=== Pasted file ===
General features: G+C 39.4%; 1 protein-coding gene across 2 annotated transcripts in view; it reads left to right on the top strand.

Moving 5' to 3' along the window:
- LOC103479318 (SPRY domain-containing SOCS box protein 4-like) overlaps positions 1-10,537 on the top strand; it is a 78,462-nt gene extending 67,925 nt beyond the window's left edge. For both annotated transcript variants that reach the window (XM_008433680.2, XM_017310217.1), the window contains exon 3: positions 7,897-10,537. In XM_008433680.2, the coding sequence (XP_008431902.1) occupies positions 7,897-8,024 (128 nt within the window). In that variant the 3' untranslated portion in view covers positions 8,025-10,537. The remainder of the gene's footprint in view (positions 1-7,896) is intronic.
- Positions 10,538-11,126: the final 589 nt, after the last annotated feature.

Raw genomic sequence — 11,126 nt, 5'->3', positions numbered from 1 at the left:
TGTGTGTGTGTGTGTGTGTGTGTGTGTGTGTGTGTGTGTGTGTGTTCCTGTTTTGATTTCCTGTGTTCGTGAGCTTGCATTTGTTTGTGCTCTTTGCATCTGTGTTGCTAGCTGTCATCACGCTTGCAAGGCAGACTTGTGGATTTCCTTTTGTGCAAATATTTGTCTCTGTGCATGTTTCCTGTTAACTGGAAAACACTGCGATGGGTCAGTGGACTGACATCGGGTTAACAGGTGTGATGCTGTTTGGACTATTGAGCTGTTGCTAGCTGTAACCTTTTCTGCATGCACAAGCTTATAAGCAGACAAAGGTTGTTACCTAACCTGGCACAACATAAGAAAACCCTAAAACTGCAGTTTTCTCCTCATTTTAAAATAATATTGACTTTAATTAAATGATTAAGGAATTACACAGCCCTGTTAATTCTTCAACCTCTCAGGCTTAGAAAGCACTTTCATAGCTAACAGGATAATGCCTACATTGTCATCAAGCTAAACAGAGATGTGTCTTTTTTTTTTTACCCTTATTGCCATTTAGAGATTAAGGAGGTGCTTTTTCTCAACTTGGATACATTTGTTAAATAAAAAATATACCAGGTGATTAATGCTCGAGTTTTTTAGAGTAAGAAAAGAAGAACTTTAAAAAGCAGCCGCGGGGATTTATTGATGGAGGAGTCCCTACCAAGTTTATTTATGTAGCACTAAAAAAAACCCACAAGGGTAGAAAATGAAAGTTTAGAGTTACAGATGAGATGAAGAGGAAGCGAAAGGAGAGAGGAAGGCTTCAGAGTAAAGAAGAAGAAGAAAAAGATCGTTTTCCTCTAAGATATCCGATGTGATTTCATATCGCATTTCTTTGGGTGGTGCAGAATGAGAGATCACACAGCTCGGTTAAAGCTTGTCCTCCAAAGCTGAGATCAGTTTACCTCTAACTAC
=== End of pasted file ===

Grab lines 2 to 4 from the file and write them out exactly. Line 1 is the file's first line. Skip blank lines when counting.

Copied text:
Moving 5' to 3' along the window:
- LOC103479318 (SPRY domain-containing SOCS box protein 4-like) overlaps positions 1-10,537 on the top strand; it is a 78,462-nt gene extending 67,925 nt beyond the window's left edge. For both annotated transcript variants that reach the window (XM_008433680.2, XM_017310217.1), the window contains exon 3: positions 7,897-10,537. In XM_008433680.2, the coding sequence (XP_008431902.1) occupies positions 7,897-8,024 (128 nt within the window). In that variant the 3' untranslated portion in view covers positions 8,025-10,537. The remainder of the gene's footprint in view (positions 1-7,896) is intronic.
- Positions 10,538-11,126: the final 589 nt, after the last annotated feature.